Hacking the gates

Marie Bigham wants to radically reimagine college admissions.

Marie Bigham in New Orleans
Marie Bigham, AB ’95, founded ACCEPT, a group for college admissions officers and college guidance counselors who want more racial equity and justice in the admissions process. Photo by Claire Bangser

In the small hours of July 8, 2016, Marie Bigham, AB ’95, a college counselor at an independent school in New Orleans, created a Facebook group: Admissions People Sick of This Sh*t. Bigham wanted to discuss how to put equity and racial justice at the center of the college -admissions process. 

Since 2014, she’d been protesting against police brutality and for racial justice, but she wanted to do more. She added a few dozen friends to her group and wrote a post titled “Why college -admissions professionals should fight hate and inequity.” She hoped that maybe 40 or 50 people would eventually join the group.

About Marie Bigham

Marie Bigham, AB ’95

Political science

New Orleans

ACCEPT has gotten the attention of Facebook as one of its most active groups.


Accept Group

Fast forward to 2021, and the group, now called ACCEPT (Admissions Community Cultivating Equity & Peace Today), has nearly 6,800 members. The group also has meetups all over the country and in November 2019 hosted Hack the Gates: The Convening, where researchers, practitioners, policy makers and student advocates across the country discussed systemic barriers to college access for low-income students and students of color. Several of the moderators and researchers were from WashU, and WashU admissions officers attended. Bigham had been a WashU admissions officer herself from 1997–2004 and planned Celebration Weekend, a recruiting weekend for admitted multicultural students.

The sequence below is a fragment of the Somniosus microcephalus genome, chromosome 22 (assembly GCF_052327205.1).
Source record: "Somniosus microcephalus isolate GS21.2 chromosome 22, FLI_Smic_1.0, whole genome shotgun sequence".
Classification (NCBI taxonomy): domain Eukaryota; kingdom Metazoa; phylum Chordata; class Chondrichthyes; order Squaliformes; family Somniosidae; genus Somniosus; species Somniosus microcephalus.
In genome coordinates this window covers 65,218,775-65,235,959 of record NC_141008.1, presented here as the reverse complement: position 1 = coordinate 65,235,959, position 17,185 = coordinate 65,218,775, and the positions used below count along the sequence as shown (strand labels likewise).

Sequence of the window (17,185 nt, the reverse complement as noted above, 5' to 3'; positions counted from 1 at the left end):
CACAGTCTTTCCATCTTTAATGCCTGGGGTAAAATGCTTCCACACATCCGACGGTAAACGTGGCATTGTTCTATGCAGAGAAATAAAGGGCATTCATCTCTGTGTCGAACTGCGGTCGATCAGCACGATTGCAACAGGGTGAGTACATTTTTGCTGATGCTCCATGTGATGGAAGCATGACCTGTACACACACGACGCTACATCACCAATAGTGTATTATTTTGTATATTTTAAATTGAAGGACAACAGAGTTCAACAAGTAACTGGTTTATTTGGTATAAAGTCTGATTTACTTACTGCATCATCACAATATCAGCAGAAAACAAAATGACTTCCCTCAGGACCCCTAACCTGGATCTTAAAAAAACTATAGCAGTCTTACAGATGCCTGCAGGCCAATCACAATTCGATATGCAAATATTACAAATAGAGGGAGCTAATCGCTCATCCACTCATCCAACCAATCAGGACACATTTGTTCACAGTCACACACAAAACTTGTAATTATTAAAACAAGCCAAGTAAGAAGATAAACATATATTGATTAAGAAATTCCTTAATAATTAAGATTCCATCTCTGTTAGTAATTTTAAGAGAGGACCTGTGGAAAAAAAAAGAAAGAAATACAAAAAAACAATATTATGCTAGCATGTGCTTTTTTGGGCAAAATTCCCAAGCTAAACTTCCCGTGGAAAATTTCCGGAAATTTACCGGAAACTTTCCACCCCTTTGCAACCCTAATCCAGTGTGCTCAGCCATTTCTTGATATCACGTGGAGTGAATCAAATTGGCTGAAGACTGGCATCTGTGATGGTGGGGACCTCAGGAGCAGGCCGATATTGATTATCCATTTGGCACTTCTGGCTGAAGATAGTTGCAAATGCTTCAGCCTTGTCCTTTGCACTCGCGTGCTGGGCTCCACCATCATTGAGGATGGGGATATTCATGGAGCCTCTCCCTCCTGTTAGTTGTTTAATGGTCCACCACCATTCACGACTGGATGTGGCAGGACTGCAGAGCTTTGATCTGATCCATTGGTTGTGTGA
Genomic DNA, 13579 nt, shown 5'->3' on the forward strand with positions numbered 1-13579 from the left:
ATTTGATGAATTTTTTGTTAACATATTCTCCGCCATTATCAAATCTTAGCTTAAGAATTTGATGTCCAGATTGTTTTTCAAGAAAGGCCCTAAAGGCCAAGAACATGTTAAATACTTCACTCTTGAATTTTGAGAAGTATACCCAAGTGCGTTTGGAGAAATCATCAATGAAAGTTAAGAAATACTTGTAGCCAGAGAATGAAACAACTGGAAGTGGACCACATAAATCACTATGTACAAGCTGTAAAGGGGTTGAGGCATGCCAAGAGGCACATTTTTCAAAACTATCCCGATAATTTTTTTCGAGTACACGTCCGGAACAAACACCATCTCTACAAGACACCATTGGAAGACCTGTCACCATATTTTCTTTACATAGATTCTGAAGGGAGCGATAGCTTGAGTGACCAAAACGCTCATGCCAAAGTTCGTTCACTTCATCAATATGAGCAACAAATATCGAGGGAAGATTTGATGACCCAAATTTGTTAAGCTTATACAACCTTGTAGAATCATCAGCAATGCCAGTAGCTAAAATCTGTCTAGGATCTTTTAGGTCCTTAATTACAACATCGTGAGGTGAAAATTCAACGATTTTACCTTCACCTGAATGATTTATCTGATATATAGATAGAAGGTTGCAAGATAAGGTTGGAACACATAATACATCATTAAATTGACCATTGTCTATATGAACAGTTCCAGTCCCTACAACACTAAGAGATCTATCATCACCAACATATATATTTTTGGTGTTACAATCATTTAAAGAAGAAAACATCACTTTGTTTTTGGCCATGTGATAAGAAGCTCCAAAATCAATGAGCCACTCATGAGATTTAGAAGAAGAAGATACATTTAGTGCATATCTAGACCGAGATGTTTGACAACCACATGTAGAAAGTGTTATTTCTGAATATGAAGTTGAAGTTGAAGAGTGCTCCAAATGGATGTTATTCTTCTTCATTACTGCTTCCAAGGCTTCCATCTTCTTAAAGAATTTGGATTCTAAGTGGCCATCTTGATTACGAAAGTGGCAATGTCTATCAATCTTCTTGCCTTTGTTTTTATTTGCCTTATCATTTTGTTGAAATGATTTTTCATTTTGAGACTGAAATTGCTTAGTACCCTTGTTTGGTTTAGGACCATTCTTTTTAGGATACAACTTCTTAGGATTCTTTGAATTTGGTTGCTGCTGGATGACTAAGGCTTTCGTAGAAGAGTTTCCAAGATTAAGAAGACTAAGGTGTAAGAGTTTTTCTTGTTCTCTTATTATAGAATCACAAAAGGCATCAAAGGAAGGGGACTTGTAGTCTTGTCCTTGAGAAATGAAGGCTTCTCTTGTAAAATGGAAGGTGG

“I had always approached the work in Admissions through the lens of diversity and inclusion but not equity and justice,” Bigham says. ACCEPT has changed that.

ACCEPT’s discussions have inspired individual change: An ACCEPT member and head of admissions for CalTech convinced the university not to require standardized tests for two years. (These test scores are largely correlated to family income.) And as a group, they advocate for change: For example, they encouraged colleges to delay their accept date in 2020 from May 1 to June 1 due to COVID-19. 

“That one month was so critical for families,” says Steve Frappier, AB ’00, MA ’06, whom Bigham named as co-founder of ACCEPT along with Brandi Smith. Bigham and Frappier met while they were both working in WashU Admissions.

In 2018, the National Association for College Admissions Counseling gave ACCEPT its Excellence in Education Award, which recognizes those who “use their prominence to advance equity and access in education.” Michelle Obama is a previous recipient of this award.

In summer 2019, Bigham left her job as an admissions counselor to run ACCEPT full time. Her carefully laid plans shifted due to COVID-19, but she knows she’s on the right path. “One of the things I’ve learned throughout this is that if you have the microphone, it’s your job to use it,” she says.

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